* Rehabilitation founded on the Risk, Needs, and Responsibility principles.
* A flood of funding to improve inner city district neighborhoods and most importantly, schools.

Direckshun
03-30-2009, 10:27 AM
Some nations may indeed have a public less inclined to crime.
And there it is. Americans are just more inclined towards crime.

patteeu
03-30-2009, 10:28 AM
So, what's your explanation then?

Lax immigration policies.

A misguided embrace of multiculturalism instead of a concerted effort to assimilate and homogenize (wrt both the immigrant population and the indigenous population).

A wildly unsuccessful and misguided drug war.

KC native
03-30-2009, 10:29 AM
You'd almost have to go on a case by case basis. Som nations may not do a good enough job protecting the public and let too many criminals free. Some nations may indeed have a public less inclined to crime.
Just because Somalia incarerates a lower percent doesn't mean they have an efficient criminal justice system, nor does it mean it's safe to walk their streets.

So, how about limiting it to developed countries instead of throwing in obvious outliers like Somalia? What's your explanation for the difference in incarceration rates between the US and developed nations?

patteeu
03-30-2009, 10:29 AM
You'd almost have to go on a case by case basis. Som nations may not do a good enough job protecting the public and let too many criminals free. Some nations may indeed have a public less inclined to crime.
Just because Somalia incarerates a lower percent doesn't mean they have an efficient criminal justice system, nor does it mean it's safe to walk their streets.

Good point.

Brock
03-30-2009, 10:30 AM
The death penalty is not a deterrent

It shouldn't be presented as such. It's a penalty.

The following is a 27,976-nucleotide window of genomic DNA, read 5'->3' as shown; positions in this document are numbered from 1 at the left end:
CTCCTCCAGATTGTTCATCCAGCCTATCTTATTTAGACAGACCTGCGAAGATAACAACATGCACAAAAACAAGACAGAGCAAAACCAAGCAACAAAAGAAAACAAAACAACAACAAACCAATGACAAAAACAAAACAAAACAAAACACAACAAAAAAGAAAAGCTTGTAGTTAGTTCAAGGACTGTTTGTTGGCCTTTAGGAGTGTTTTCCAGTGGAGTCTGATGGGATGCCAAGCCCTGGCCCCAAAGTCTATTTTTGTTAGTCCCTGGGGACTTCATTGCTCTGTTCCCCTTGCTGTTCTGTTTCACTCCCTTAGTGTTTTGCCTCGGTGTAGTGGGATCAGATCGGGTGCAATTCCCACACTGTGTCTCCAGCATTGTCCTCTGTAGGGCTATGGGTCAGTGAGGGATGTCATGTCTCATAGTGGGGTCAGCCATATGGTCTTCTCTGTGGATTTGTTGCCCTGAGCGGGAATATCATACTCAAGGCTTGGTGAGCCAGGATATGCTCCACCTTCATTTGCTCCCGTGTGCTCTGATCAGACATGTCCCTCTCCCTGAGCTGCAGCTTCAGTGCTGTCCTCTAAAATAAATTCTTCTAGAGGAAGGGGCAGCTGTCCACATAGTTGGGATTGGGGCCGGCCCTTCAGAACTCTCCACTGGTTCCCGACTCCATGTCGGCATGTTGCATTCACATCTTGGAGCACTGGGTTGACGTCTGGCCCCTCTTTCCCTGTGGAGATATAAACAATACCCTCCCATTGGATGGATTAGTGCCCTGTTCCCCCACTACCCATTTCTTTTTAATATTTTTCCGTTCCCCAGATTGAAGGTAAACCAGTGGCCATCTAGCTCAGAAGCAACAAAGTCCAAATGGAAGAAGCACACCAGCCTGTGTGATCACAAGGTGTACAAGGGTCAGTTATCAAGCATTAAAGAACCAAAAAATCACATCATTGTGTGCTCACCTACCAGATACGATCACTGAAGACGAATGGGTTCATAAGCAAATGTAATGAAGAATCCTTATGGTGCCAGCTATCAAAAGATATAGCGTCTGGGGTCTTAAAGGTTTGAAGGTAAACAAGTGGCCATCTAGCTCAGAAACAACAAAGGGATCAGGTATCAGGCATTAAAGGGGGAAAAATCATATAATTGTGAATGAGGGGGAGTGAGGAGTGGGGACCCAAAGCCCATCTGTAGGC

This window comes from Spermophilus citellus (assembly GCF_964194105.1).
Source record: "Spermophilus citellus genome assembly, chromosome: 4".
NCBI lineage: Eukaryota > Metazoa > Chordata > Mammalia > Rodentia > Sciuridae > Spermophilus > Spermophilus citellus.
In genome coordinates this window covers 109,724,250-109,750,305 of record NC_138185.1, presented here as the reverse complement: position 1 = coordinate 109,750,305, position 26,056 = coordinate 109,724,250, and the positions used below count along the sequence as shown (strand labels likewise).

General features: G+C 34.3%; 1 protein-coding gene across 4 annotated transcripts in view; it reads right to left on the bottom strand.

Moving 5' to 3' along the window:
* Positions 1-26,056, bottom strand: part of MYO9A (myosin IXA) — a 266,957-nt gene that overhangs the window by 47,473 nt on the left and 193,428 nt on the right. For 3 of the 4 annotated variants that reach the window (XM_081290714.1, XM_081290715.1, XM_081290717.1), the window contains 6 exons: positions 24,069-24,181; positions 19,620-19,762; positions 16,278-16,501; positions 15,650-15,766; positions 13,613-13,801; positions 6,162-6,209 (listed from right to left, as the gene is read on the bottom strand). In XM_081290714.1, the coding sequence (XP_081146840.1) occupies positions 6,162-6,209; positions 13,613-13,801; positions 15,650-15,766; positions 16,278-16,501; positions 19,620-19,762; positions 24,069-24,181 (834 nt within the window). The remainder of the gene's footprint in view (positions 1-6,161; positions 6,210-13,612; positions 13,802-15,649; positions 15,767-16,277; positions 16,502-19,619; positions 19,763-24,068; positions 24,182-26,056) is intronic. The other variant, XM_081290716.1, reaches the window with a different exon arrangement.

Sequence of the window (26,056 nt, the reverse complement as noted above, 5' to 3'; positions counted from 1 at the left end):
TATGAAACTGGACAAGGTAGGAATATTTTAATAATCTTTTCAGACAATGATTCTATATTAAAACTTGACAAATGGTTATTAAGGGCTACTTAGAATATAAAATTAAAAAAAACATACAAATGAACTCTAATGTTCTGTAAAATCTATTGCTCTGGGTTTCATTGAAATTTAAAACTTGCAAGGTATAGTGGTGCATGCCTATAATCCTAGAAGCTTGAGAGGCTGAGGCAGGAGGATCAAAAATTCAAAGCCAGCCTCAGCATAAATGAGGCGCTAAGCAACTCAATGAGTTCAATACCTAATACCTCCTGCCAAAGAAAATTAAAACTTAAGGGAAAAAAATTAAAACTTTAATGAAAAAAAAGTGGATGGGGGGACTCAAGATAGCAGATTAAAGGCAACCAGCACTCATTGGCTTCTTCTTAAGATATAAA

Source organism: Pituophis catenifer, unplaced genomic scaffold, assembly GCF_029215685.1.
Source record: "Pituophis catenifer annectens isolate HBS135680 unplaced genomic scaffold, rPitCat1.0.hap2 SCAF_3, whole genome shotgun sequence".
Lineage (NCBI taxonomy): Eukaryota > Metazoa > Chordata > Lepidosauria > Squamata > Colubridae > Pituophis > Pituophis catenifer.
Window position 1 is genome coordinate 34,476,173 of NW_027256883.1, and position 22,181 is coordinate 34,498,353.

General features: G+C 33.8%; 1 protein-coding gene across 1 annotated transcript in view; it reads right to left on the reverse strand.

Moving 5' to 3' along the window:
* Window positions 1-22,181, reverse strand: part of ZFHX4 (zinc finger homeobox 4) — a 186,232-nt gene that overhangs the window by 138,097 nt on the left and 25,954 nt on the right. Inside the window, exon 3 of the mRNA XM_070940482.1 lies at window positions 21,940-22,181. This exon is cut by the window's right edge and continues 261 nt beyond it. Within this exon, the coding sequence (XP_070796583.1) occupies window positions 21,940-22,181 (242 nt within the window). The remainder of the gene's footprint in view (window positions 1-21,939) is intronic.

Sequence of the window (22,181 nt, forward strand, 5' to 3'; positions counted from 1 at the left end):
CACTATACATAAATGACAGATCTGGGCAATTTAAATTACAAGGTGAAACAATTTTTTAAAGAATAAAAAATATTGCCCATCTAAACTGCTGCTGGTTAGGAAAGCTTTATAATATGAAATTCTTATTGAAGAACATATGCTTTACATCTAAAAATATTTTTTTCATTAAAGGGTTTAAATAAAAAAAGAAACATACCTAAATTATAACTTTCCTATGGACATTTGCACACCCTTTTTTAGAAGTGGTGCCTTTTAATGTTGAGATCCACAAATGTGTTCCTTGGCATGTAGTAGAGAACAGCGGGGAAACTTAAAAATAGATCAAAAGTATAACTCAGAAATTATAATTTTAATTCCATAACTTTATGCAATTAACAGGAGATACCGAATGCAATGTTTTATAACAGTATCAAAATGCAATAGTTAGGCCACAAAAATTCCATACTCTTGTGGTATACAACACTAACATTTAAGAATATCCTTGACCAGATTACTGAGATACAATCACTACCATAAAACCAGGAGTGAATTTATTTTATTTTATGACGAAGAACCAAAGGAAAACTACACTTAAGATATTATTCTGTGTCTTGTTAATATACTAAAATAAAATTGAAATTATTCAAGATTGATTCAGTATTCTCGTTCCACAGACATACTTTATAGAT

HonestChieffan
03-30-2009, 10:32 AM
Sure deters at least one repeat offender.

Direckshun
03-30-2009, 10:33 AM
Sure deters at least one repeat offender.

That's not deterrence, that's recidivism.

Idiot.

KC native
03-30-2009, 10:34 AM
It shouldn't be presented as such. It's a penalty.

It's supposed to be a deterrent against murder. The justification for it is that if there is a death penalty people won't commit murder. Actually, all penalties for crimes are supposed to be deterrents. In our justice system penalties are supposed to be harsh enough that most people won't commit that crime.

HonestChieffan
03-30-2009, 10:34 AM
That's not deterrence, that's recidivism.

Idiot.

Sure recidifies at least one.

blaise
03-30-2009, 10:36 AM
I don't have a silver bullet, I just have ideas that could help.

* Drug law reform. Legalisation of marijuana.
* Elimination of social issue laws, like the outlawing of particular homosexual activity.
* Rehabilitation founded on the Risk, Needs, and Responsibility principles.
* A flood of funding to improve inner city district neighborhoods and most importantly, schools.

I would like to see the amount of people incarcerated for marijuana. I'm not against legalizing it, but I think the amount of people in prison for it is probably lower than you'd think. I doubt the second part of your plan would reduce prison population very much, if at all.